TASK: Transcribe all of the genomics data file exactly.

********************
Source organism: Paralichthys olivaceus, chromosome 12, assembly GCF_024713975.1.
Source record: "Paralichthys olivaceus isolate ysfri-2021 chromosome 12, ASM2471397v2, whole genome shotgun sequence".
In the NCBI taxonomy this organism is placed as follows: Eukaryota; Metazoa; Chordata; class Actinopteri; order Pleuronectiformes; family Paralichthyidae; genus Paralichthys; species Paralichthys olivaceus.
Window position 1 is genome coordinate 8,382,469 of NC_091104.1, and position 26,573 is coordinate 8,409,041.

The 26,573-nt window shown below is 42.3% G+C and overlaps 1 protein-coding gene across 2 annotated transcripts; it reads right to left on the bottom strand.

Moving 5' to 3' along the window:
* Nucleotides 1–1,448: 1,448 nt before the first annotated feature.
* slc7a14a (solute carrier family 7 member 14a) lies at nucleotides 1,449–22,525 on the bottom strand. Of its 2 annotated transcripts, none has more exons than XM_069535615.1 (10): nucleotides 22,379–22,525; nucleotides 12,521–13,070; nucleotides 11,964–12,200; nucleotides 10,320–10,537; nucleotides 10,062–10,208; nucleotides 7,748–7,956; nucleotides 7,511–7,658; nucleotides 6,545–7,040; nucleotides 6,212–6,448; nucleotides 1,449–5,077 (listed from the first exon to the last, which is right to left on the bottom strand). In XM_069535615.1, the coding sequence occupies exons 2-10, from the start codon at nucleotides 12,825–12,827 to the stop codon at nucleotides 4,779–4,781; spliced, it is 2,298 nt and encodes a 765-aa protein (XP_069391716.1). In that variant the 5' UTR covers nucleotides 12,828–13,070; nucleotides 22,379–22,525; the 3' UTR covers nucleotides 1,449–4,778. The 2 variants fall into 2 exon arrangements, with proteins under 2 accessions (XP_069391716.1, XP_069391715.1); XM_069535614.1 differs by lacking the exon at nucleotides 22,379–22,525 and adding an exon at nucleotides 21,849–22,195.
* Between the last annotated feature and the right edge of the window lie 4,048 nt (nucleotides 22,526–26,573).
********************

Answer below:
Source organism: Paralichthys olivaceus, chromosome 12, assembly GCF_024713975.1.
Source record: "Paralichthys olivaceus isolate ysfri-2021 chromosome 12, ASM2471397v2, whole genome shotgun sequence".
In the NCBI taxonomy this organism is placed as follows: Eukaryota; Metazoa; Chordata; class Actinopteri; order Pleuronectiformes; family Paralichthyidae; genus Paralichthys; species Paralichthys olivaceus.
Window position 1 is genome coordinate 8,382,469 of NC_091104.1, and position 26,573 is coordinate 8,409,041.

The 26,573-nt window shown below is 42.3% G+C and overlaps 1 protein-coding gene across 2 annotated transcripts; it reads right to left on the bottom strand.

Moving 5' to 3' along the window:
* Nucleotides 1–1,448: 1,448 nt before the first annotated feature.
* slc7a14a (solute carrier family 7 member 14a) lies at nucleotides 1,449–22,525 on the bottom strand. Of its 2 annotated transcripts, none has more exons than XM_069535615.1 (10): nucleotides 22,379–22,525; nucleotides 12,521–13,070; nucleotides 11,964–12,200; nucleotides 10,320–10,537; nucleotides 10,062–10,208; nucleotides 7,748–7,956; nucleotides 7,511–7,658; nucleotides 6,545–7,040; nucleotides 6,212–6,448; nucleotides 1,449–5,077 (listed from the first exon to the last, which is right to left on the bottom strand). In XM_069535615.1, the coding sequence occupies exons 2-10, from the start codon at nucleotides 12,825–12,827 to the stop codon at nucleotides 4,779–4,781; spliced, it is 2,298 nt and encodes a 765-aa protein (XP_069391716.1). In that variant the 5' UTR covers nucleotides 12,828–13,070; nucleotides 22,379–22,525; the 3' UTR covers nucleotides 1,449–4,778. The 2 variants fall into 2 exon arrangements, with proteins under 2 accessions (XP_069391716.1, XP_069391715.1); XM_069535614.1 differs by lacking the exon at nucleotides 22,379–22,525 and adding an exon at nucleotides 21,849–22,195.
* Between the last annotated feature and the right edge of the window lie 4,048 nt (nucleotides 22,526–26,573).